Major knee problems
are no match for our team’s expertise
The knee joint
The largest joint in the human body is also the joint that is most commonly operated on. Some of the most common causes for problems are sports injuries, including damage to the meniscus and cruciate ligaments. But each knee is different. Even with our extensive experience, having carried out over 300 knee operations per year, it is not possible to assign standard treatments for the various problems patients suffer from.
Knee problems are demanding from both an orthopaedic and psychological perspective. At ORTHOmedic, we are often able to dispel many of the fears our patients experience as sportspeople with concerns about practising their hobby or professionals who are keen to get back to work. You can count on our team at ORTHOmedic to competently carry out any necessary surgical procedures and provide a comprehensive follow-up treatment.
On this page you will find an overview of the most commonly occurring problems that affect the knee joint. Aside from artificial joint replacements and axial adjustments, all operations are carried out via an arthroscopic procedure. ORTHOmedic is specialised in this minimally invasive procedure. Your expert for knee problems is Professor Schofer.
With a moderate tear, the meniscus can be treated by means of a suture anchor repair, for example, which is sufficient to hold the meniscus together. If, however, the meniscus is severely torn, it will need to be removed by means of a partial meniscectomy. To prevent arthrosis, a meniscal transplant procedure may also be carried out. Generally speaking, we carry out this common form of knee surgery via an arthroscopy.
Cartilage refixation and transplantation
If the cartilage becomes detached from the joint as a result of injury (cartilage avulsion), it can be reattached to the joint using bioresorbable pins or screws. A cartilage transplantation involves taking autologous cartilage cells which are then cultivated on a carrier material. This forms a membrane which is inserted into the damaged joint, where the cartilage cells are able to reproduce. The carrier membrane completely dissolves during the healing process without leaving any residue.
Wear on the joints does not necessarily require an endoprosthesis. If diagnosed early, there are several ways to stop wear and even reverse it. This can be done, for example, by means of microfracture surgery. During this procedure, the bone is drilled in multiple places. The blood clots that occur as a result contain stem cells, which develop into fibrocartilage that covers the joint surface. Gradually, a stable and resilient replacement cartilage is formed.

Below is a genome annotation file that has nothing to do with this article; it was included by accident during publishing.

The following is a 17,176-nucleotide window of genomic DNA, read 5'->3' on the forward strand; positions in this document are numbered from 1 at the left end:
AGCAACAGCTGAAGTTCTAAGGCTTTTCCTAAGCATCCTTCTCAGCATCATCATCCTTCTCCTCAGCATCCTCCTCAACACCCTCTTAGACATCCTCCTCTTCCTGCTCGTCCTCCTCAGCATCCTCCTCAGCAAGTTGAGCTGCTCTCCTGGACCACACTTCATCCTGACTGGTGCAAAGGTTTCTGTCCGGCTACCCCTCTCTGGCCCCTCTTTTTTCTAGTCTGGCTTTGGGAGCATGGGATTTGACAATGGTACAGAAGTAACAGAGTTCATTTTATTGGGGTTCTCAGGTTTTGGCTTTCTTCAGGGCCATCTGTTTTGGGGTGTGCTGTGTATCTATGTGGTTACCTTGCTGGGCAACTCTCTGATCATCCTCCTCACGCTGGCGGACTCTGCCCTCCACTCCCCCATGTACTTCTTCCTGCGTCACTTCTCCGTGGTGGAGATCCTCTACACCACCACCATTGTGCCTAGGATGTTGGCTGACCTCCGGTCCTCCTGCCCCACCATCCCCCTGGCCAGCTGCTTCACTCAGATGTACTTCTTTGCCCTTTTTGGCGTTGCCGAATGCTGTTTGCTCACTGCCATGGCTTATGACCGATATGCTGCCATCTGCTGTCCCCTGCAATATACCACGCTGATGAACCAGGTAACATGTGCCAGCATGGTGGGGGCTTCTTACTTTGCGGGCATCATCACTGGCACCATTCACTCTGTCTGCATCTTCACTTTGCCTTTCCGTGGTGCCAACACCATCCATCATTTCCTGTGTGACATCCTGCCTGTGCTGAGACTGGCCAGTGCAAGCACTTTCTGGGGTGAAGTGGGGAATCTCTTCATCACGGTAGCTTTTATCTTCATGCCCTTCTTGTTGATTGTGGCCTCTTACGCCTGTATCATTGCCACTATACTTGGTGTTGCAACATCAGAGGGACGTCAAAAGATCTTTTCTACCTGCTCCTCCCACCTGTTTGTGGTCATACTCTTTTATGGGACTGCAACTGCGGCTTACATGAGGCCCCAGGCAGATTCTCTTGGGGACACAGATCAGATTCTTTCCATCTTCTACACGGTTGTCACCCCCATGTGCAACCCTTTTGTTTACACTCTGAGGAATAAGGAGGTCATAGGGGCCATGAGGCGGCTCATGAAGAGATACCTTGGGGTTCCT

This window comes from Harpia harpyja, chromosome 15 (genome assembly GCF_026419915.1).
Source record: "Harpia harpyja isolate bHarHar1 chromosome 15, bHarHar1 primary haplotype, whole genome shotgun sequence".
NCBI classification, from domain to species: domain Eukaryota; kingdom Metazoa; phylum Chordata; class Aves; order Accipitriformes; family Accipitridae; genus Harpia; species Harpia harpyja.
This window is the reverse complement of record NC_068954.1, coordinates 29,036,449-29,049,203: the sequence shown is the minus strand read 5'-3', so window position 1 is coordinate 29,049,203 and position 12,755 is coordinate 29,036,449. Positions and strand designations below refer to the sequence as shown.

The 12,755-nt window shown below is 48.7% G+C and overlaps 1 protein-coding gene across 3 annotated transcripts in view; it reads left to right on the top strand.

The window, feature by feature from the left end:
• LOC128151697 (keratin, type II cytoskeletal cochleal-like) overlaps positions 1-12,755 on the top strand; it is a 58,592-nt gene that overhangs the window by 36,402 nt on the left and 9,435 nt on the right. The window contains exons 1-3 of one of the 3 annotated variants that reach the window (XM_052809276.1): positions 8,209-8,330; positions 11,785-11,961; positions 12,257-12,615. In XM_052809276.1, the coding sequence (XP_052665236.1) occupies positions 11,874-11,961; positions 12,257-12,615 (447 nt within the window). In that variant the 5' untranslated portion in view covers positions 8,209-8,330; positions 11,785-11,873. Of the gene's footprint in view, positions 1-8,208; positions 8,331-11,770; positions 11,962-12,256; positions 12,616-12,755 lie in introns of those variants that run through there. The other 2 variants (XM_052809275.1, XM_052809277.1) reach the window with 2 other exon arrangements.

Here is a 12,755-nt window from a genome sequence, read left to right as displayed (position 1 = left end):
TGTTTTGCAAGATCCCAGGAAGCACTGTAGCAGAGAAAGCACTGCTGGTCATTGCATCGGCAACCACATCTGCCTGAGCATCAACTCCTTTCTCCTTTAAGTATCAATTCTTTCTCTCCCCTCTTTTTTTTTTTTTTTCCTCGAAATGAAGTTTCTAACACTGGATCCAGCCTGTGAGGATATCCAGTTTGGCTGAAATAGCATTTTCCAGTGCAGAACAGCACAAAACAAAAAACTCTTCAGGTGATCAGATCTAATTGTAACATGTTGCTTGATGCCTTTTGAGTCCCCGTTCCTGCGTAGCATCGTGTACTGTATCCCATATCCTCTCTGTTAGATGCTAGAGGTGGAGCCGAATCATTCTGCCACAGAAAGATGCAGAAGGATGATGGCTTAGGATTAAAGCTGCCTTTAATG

Osteochondronecrosis (bone loss)
This form of knee disease is particularly insidious because its exact cause is unknown and its onset often painless, which leads to late diagnosis. If deterioration of cartilage or bone density is diagnosed early enough, the process can often be stopped. To do this, the area where the bone is deteriorating is drilled in order to trigger new bone growth.
Reconstruction of the cruciate ligament
A torn cruciate ligament is the most common of all knee diseases. It is a classic sports injury that can often be prevented by physical therapy. Torn cruciate ligaments can be sewn together, while completely severed ligaments often have to be replaced. At ORTHOmedic, we typically carry out this procedure by taking a graft from the semitendinosus tendon in the hamstring. The transplant is adapted to fit the area exactly and inserted into the knee joint before it is fixed inside the bone using a special resorbable screw.
Patellar luxation (dislocation)
Luxation of the patellar occurs when the knee cap moves out of its usual location. One of the ways of treating this is through stabilisation of the knee cap. The inner capsule of the knee joint is sewn together and strengthened. This stabilises the knee cap to prevent any further dislocations.
Osteotomy (axial adjustment)
Axial adjustment procedures are a well-established, tried and tested procedure for treating arthrosis that occurs on one side of the knee joint, as well as misalignments of the knees, for example bowed legs. First of all, the knee is examined by means of an arthroscopy. An axial adjustment is then carried out using a cutting-edge procedure known as ‘open wedge’, and a titanium implant is inserted.